According to Rene Y. Dell’Acqua, DDS, the high acid content in foods like vinegar can cause the enamel to break down, allowing a stain to set in.
“Basically anything you put into your mouth that can stain a linen napkin has the ability to cause stains on your teeth,” she says.
Sweets and candy
Sweets and candy, especially dark varieties like chocolate, can cause mild staining to your teeth, Salim says.
Additionally, a lot of hard and gummy-type candies contains colored dyes that can settle on your enamel.
Your favorite foods and beverages might not be the only thing to blame for tooth stains. If you’ve noticed discoloration on your teeth, the following offenders could be responsible, too.
Tobacco stains can be caused by smoking cigarettes, pipes, cigars, or chewing tobacco.
Salim explains tobacco products can affect the color of your teeth because of the presence of the following two chemical compounds:
- nicotine, which is colorless but gives teeth a yellowish color in the presence of oxygen
- tar, which is naturally dark
“You can get intrinsic stains from antibiotics such as tetracycline if taken before the age of 7,” says Jennifer Jablow, DDS.
“Tetracycline chelates the calcium deposition while your adult teeth are forming. This can cause bands or stripe-like dark discoloration that can be very hard to get rid of,” she explains.
Wear and tear
Wear and tear on your teeth over time can also cause your teeth to look discolored. After years of brushing your teeth, the enamel gradually wears down and gets thinner. This allows the yellowish-colored dentin underneath to show through, which can make your teeth look darker and stained.
An infection in your tooth’s pulp — the soft core or tissue beneath your tooth’s enamel and dentin layers — can cause your tooth to become discolored.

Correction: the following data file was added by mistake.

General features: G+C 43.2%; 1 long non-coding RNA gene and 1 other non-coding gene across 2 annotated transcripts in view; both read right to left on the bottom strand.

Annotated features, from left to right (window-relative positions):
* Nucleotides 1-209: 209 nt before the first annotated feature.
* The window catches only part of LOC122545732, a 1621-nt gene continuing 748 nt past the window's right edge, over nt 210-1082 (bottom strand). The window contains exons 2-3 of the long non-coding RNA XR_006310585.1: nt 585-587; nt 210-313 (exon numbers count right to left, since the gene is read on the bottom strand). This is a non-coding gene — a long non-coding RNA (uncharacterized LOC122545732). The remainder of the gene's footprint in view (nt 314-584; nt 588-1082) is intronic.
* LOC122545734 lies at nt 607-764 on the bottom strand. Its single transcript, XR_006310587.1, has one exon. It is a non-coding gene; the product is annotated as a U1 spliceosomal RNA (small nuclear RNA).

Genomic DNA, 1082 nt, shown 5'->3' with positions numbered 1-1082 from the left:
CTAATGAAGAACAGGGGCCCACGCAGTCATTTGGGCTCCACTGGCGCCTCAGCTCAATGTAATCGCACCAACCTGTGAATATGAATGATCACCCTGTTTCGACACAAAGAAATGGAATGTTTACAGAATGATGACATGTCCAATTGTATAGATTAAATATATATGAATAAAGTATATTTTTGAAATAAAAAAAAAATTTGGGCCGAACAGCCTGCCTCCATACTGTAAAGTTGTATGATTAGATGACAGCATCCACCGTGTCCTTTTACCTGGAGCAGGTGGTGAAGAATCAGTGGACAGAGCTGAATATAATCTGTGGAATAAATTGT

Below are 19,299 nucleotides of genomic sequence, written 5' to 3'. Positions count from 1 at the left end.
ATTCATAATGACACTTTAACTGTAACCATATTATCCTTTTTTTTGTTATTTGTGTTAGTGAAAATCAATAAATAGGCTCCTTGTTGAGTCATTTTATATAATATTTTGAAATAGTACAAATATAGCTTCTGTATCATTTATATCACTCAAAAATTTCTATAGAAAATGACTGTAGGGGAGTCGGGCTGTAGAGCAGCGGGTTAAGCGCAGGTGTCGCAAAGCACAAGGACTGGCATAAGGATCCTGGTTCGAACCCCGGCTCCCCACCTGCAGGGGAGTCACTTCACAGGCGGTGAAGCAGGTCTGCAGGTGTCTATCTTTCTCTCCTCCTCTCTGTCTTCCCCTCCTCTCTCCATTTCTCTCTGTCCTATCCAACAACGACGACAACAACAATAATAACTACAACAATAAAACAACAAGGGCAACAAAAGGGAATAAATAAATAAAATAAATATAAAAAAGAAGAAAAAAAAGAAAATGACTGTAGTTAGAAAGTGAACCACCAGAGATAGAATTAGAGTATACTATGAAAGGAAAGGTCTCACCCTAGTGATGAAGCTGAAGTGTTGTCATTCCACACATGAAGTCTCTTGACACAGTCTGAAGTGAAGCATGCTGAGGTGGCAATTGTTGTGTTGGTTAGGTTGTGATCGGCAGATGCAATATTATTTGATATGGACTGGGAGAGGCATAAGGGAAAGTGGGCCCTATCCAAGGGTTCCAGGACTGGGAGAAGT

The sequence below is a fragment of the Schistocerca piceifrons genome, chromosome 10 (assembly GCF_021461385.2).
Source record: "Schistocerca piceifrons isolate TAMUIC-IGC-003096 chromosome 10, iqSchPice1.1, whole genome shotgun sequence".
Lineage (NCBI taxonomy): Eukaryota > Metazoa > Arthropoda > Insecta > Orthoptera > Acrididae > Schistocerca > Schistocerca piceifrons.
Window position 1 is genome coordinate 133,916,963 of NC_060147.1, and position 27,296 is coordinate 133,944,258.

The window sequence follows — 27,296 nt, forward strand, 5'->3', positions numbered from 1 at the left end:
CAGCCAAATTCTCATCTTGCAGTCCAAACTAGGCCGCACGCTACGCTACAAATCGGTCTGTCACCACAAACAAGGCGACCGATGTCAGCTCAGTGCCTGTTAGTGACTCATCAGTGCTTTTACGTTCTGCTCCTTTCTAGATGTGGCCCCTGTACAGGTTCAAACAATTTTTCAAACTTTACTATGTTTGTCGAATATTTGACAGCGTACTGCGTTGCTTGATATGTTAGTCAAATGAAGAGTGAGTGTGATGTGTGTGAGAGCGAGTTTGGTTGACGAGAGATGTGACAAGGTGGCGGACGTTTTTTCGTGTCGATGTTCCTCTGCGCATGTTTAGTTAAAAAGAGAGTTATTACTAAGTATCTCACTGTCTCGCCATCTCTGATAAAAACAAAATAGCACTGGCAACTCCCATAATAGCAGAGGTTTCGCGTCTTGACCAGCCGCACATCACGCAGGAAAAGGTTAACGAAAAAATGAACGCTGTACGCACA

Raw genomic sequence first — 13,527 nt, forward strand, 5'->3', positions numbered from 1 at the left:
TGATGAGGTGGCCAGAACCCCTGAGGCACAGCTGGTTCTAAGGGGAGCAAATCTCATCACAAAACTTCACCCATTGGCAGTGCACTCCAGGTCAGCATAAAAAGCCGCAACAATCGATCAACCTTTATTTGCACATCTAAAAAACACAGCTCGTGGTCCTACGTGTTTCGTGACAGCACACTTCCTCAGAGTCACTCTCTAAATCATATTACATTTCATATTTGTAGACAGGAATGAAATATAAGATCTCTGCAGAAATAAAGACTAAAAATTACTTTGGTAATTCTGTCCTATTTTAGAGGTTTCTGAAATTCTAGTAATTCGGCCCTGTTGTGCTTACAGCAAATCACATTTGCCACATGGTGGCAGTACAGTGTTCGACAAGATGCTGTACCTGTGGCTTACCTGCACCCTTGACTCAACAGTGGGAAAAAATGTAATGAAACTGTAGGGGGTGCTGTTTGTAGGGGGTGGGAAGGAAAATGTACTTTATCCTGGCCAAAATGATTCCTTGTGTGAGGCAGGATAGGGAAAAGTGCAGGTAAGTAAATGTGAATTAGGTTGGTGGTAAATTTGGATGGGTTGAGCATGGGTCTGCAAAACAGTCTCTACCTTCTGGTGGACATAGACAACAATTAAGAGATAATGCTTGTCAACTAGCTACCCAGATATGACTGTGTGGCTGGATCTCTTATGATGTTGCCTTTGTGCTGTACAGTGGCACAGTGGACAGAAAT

Advanced tooth decay can cause a breakdown of the pulp which, in turn, can damage the root of your tooth and give it a grayish-black appearance. A root canal may be needed to clean out the decay and infection.
Trauma to a tooth
Trauma to a baby tooth can affect the growing adult tooth, which can sometimes make the adult tooth look yellow if the enamel doesn’t form properly.
Trauma can also make an adult tooth look darker if the enamel chips away, exposing the naturally yellower dentin layer underneath.
Preventing stains — or at least minimizing them — is possible with a few at-home tricks and tips. If you’re dealing with stubborn stains and discoloration, you may need to see your dentist for an in-office procedure.
Food and drinks with darker pigments, tannins, or high acidic content can lead to tooth staining or discoloration over time.
The good news is you don’t have to give up your favorite foods and beverages to keep your teeth looking good.
By brushing your teeth after eating and drinking, swishing with water, practicing good dental hygiene, and opting for tooth-whitening procedures or kits, you can help ensure that your smile stays white and bright.